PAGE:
"Combined with evidence from other recent studies, our findings underscore that we really can not tolerate the levels of air pollution we currently find on our busy streets," said Fan Chung, professor of medicine and respiratory studies head experimental medicine at the National Heart and Lung Institute of Imperial College.
Worldwide, outdoor air pollution causes an estimate of 4.5 million deaths per year. Exposure to air pollution has been linked to increases in hospital admissions and deaths from cardiovascular diseases, respiratory diseases and lung cancer. A key culprit is automobiles, since emissions from vehicles powered by gasoline and diesel are one of the main sources of pollutants such as nitrogen dioxide and particulates.
"For many people, like the elderly or those with chronic illnesses, the only exercise they can often do is walk," Chung said. He said he believes that  the results of the new study, carried out in London, would be replicable in many cities in North America and Europe. He also said that the impacts are likely to be applied to other age groups, but more studies are needed.
The report demands stricter air quality limits, better traffic control measures and greater access to green spaces. Chung also said that the study indicated that people should avoid occupied and congested areas whenever possible and opt for green spaces instead. He acknowledged that it can be difficult and expensive for those who live or work inside cities.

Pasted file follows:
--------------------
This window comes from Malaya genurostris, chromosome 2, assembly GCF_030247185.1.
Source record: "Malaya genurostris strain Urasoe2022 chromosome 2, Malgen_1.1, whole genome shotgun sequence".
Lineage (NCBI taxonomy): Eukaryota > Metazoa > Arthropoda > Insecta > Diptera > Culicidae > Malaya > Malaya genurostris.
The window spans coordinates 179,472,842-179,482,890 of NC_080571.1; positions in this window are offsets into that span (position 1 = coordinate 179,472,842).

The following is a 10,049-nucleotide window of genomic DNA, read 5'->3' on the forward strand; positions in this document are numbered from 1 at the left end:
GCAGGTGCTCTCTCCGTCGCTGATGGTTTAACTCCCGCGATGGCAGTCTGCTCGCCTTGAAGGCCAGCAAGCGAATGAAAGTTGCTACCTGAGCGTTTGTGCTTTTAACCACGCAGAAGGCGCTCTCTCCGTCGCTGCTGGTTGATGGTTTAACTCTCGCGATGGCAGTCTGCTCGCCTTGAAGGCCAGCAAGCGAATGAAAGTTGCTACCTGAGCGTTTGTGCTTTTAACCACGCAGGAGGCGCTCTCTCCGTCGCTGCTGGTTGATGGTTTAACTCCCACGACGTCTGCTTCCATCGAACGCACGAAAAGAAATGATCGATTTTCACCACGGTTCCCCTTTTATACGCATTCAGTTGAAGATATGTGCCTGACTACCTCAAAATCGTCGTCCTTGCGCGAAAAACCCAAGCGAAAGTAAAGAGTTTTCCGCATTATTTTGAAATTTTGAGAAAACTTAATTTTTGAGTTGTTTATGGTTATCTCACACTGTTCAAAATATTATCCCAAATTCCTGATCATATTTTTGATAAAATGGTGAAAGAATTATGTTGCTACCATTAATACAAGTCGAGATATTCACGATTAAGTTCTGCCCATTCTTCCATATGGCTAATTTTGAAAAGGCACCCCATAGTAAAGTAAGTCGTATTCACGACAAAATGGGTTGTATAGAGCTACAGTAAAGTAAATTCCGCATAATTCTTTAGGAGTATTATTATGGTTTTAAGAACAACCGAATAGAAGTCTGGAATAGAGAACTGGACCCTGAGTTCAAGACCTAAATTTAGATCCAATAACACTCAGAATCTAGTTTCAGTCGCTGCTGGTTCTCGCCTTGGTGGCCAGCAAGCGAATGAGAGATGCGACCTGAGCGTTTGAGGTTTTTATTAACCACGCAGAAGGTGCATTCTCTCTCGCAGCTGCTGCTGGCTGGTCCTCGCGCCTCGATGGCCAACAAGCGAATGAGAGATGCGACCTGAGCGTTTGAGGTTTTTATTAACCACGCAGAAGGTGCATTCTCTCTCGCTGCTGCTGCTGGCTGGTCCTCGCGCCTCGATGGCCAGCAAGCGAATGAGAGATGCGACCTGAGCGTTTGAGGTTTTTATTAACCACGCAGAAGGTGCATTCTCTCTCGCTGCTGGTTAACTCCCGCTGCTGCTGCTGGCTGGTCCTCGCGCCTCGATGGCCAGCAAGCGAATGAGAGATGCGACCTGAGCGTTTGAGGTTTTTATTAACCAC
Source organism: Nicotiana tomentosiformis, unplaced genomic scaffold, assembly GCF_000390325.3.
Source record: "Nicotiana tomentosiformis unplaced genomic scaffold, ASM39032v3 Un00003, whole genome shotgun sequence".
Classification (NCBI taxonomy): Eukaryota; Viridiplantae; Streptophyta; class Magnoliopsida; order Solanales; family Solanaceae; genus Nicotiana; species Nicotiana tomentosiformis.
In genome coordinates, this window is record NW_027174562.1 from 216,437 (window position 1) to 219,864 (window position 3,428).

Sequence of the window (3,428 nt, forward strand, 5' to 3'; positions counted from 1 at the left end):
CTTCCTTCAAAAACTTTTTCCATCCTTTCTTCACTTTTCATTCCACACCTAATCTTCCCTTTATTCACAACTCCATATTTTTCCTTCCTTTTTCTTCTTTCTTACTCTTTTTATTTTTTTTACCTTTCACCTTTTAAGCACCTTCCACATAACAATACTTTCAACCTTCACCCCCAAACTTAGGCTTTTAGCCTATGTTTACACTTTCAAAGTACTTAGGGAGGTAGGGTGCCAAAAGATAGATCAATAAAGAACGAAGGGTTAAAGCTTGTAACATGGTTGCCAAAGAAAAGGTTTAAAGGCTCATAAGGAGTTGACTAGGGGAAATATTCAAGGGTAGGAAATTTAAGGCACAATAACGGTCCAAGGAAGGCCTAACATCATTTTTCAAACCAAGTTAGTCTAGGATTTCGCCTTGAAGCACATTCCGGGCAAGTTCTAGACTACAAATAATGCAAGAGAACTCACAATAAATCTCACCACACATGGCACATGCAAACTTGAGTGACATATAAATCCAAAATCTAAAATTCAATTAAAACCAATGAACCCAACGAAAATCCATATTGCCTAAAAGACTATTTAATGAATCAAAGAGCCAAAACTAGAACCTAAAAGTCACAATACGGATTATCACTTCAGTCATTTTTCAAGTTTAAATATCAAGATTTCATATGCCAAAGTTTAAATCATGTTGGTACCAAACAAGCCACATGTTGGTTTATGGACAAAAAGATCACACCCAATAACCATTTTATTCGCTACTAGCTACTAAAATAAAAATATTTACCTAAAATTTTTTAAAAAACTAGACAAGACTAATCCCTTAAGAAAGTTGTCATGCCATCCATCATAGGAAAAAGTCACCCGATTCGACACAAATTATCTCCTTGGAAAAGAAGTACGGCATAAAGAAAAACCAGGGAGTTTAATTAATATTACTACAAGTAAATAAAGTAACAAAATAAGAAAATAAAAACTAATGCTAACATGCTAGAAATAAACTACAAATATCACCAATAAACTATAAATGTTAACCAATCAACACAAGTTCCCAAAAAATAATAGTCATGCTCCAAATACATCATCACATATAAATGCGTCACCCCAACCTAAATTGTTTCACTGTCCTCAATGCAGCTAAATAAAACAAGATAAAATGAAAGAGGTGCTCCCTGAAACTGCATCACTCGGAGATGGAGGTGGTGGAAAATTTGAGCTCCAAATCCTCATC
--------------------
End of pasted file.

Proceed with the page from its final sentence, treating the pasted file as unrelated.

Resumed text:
"We hope this study will add to the evidence that city leaders need to contribute to policies that promote the preservation of green spaces." said Jim Zhang, professor of global and environmental health at Duke and co-author of the study.
He added: "As economic growth and urbanization happen all over the world, many cities are left with very little green space … People like outdoor exercise, we should provide spaces to allow that instead of giving them another option but to walk and drive through busy and polluted streets. "
Brooke Havlik, communications director of the non-profit organization based in New York ACT for Environmental Justice, said that far from improving the situation, the United States is retreating to the federal level when it try to combat air pollution.
"The administrator of the Trump administration and the Scott Pruitt Environmental Protection Agency are actively working to dismantle critical public health and clean air protections," he said.
Poor air quality is creating a public health crisis in the US UU., Said Natalie Nava, project leader in the environmental group Greenpeace EE. UU
. The Obama administration proposed stricter fuel efficiency standards for vehicles to combat air pollution, since President Donald Trump took office, "the automotive companies have been really lobbying … to push back these standards" .
"As long as American automakers are driven by fuel standards and other sustainability regulations, they are showing that they care more about their short-term financial interests than they do themselves over the long-term benefits to public health. , the planet and even the economy, "he said.
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